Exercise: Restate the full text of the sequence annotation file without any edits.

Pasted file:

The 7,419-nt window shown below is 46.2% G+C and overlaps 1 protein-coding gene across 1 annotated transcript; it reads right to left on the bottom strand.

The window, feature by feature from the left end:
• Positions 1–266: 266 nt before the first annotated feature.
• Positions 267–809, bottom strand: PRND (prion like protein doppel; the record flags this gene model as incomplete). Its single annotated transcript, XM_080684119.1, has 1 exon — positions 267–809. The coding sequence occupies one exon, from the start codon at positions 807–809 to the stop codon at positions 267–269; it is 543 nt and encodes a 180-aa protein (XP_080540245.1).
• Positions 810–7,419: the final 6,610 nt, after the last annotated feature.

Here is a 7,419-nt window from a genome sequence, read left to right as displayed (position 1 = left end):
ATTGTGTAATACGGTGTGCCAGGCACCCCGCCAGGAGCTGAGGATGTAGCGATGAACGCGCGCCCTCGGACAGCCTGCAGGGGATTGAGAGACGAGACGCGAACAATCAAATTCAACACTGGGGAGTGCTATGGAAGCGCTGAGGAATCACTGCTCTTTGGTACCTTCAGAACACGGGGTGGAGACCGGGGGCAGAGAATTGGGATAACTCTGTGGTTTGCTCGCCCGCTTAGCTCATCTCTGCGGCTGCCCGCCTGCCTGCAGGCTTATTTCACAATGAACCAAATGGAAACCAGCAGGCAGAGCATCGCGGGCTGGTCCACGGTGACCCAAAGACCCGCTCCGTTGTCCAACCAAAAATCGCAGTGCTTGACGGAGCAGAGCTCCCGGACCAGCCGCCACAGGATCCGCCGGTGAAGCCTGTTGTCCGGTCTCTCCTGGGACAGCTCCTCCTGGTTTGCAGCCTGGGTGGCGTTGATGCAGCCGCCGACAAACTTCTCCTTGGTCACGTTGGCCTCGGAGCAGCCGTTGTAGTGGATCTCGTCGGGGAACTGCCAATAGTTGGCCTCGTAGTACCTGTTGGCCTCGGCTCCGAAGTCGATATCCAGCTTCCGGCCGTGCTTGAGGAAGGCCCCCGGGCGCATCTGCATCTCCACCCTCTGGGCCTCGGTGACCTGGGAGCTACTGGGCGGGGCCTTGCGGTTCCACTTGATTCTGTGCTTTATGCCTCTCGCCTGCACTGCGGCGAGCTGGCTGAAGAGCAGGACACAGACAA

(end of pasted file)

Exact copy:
The 7,419-nt window shown below is 46.2% G+C and overlaps 1 protein-coding gene across 1 annotated transcript; it reads right to left on the bottom strand.

The window, feature by feature from the left end:
• Positions 1–266: 266 nt before the first annotated feature.
• Positions 267–809, bottom strand: PRND (prion like protein doppel; the record flags this gene model as incomplete). Its single annotated transcript, XM_080684119.1, has 1 exon — positions 267–809. The coding sequence occupies one exon, from the start codon at positions 807–809 to the stop codon at positions 267–269; it is 543 nt and encodes a 180-aa protein (XP_080540245.1).
• Positions 810–7,419: the final 6,610 nt, after the last annotated feature.

Here is a 7,419-nt window from a genome sequence, read left to right as displayed (position 1 = left end):
ATTGTGTAATACGGTGTGCCAGGCACCCCGCCAGGAGCTGAGGATGTAGCGATGAACGCGCGCCCTCGGACAGCCTGCAGGGGATTGAGAGACGAGACGCGAACAATCAAATTCAACACTGGGGAGTGCTATGGAAGCGCTGAGGAATCACTGCTCTTTGGTACCTTCAGAACACGGGGTGGAGACCGGGGGCAGAGAATTGGGATAACTCTGTGGTTTGCTCGCCCGCTTAGCTCATCTCTGCGGCTGCCCGCCTGCCTGCAGGCTTATTTCACAATGAACCAAATGGAAACCAGCAGGCAGAGCATCGCGGGCTGGTCCACGGTGACCCAAAGACCCGCTCCGTTGTCCAACCAAAAATCGCAGTGCTTGACGGAGCAGAGCTCCCGGACCAGCCGCCACAGGATCCGCCGGTGAAGCCTGTTGTCCGGTCTCTCCTGGGACAGCTCCTCCTGGTTTGCAGCCTGGGTGGCGTTGATGCAGCCGCCGACAAACTTCTCCTTGGTCACGTTGGCCTCGGAGCAGCCGTTGTAGTGGATCTCGTCGGGGAACTGCCAATAGTTGGCCTCGTAGTACCTGTTGGCCTCGGCTCCGAAGTCGATATCCAGCTTCCGGCCGTGCTTGAGGAAGGCCCCCGGGCGCATCTGCATCTCCACCCTCTGGGCCTCGGTGACCTGGGAGCTACTGGGCGGGGCCTTGCGGTTCCACTTGATTCTGTGCTTTATGCCTCTCGCCTGCACTGCGGCGAGCTGGCTGAAGAGCAGGACACAGACAA